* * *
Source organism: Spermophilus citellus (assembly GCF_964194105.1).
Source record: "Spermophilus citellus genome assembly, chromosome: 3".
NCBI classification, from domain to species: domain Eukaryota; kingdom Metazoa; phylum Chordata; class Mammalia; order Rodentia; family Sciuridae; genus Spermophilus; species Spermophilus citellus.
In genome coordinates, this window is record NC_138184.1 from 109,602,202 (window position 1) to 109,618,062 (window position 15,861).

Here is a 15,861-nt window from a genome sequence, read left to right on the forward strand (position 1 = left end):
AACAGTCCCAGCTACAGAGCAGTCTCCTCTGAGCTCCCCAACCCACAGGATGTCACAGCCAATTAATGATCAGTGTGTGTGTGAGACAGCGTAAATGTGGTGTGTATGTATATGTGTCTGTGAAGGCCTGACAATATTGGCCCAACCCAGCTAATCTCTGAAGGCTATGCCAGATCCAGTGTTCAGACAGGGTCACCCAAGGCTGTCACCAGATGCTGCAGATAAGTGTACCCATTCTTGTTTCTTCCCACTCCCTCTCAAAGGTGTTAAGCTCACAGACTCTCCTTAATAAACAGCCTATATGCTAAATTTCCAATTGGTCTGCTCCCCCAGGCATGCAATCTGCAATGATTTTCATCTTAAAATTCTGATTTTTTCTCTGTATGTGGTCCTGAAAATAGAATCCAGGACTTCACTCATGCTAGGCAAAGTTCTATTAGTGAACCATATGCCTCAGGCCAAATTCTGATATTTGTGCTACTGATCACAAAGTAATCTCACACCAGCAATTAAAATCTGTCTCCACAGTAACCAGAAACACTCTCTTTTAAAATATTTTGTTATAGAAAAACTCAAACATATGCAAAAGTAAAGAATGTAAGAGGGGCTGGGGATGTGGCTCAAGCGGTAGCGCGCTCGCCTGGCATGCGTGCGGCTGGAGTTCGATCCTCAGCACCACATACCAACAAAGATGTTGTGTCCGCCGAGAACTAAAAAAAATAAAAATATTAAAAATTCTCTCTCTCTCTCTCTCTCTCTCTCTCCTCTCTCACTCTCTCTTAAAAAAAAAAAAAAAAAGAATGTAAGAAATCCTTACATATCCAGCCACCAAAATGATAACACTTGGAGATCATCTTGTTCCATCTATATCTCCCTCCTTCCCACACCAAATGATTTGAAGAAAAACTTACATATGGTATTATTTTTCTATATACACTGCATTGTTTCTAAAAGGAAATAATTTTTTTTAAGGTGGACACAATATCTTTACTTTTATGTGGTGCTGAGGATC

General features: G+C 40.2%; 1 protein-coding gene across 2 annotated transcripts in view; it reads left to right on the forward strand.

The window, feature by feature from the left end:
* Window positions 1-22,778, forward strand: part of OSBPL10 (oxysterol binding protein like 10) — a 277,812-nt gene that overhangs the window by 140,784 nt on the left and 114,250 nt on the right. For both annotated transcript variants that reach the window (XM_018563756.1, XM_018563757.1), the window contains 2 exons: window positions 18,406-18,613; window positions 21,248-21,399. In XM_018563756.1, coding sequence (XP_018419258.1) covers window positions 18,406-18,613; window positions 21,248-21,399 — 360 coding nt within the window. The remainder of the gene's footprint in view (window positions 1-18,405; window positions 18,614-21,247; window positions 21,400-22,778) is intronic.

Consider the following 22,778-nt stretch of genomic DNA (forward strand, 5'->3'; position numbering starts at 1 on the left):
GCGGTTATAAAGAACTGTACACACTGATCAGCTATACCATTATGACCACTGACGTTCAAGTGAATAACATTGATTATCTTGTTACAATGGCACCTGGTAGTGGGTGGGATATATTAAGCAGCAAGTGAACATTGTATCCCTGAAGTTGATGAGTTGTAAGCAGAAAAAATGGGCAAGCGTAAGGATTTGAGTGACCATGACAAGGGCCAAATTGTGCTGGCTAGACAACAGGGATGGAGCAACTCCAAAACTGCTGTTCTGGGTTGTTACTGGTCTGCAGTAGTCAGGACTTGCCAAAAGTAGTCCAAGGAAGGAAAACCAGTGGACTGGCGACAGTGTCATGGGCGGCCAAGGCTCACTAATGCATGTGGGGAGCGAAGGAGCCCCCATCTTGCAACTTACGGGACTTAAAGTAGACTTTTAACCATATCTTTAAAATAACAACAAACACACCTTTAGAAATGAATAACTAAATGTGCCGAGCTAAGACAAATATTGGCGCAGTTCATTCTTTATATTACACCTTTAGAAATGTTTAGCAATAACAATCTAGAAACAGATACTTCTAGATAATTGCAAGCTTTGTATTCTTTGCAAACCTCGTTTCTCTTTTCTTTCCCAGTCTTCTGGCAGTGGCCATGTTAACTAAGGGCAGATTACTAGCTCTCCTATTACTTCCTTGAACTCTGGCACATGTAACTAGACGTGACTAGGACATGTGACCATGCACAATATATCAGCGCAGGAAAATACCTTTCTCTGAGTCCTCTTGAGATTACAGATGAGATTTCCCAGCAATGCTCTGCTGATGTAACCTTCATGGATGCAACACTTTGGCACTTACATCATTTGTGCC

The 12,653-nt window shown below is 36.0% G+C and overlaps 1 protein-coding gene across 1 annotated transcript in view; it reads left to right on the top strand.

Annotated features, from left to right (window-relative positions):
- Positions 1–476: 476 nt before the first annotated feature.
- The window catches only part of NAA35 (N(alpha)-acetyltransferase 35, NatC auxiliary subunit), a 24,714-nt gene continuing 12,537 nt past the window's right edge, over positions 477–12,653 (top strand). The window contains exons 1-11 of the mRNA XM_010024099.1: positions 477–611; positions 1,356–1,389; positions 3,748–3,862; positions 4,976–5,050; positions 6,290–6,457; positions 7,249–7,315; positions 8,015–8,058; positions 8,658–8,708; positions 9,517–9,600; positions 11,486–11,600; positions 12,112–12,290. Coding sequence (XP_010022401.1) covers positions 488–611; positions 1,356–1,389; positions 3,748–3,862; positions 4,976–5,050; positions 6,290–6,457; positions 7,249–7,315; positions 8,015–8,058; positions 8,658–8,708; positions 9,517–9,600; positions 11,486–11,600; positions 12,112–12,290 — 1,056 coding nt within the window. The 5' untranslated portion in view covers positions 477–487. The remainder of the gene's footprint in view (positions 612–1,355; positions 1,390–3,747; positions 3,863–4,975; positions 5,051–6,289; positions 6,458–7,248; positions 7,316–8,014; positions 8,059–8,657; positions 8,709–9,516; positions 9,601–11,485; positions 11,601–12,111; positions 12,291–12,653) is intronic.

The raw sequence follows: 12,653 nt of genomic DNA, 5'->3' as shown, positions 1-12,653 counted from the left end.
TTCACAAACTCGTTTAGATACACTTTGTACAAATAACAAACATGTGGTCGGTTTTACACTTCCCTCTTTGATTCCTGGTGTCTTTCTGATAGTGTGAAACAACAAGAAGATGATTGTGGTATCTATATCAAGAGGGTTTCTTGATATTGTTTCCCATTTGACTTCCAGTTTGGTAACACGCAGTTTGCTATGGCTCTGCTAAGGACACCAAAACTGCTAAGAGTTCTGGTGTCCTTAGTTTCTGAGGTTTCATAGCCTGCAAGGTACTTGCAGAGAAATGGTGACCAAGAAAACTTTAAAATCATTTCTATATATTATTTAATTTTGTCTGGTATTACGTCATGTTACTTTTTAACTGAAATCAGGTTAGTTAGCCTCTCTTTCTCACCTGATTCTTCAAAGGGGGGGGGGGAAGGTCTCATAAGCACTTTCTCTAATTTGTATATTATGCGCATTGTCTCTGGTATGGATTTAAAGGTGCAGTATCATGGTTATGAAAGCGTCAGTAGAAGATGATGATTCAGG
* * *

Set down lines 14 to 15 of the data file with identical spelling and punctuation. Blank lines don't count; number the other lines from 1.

- Positions 1–476: 476 nt before the first annotated feature.
- The window catches only part of NAA35 (N(alpha)-acetyltransferase 35, NatC auxiliary subunit), a 24,714-nt gene continuing 12,537 nt past the window's right edge, over positions 477–12,653 (top strand). The window contains exons 1-11 of the mRNA XM_010024099.1: positions 477–611; positions 1,356–1,389; positions 3,748–3,862; positions 4,976–5,050; positions 6,290–6,457; positions 7,249–7,315; positions 8,015–8,058; positions 8,658–8,708; positions 9,517–9,600; positions 11,486–11,600; positions 12,112–12,290. Coding sequence (XP_010022401.1) covers positions 488–611; positions 1,356–1,389; positions 3,748–3,862; positions 4,976–5,050; positions 6,290–6,457; positions 7,249–7,315; positions 8,015–8,058; positions 8,658–8,708; positions 9,517–9,600; positions 11,486–11,600; positions 12,112–12,290 — 1,056 coding nt within the window. The 5' untranslated portion in view covers positions 477–487. The remainder of the gene's footprint in view (positions 612–1,355; positions 1,390–3,747; positions 3,863–4,975; positions 5,051–6,289; positions 6,458–7,248; positions 7,316–8,014; positions 8,059–8,657; positions 8,709–9,516; positions 9,601–11,485; positions 11,601–12,111; positions 12,291–12,653) is intronic.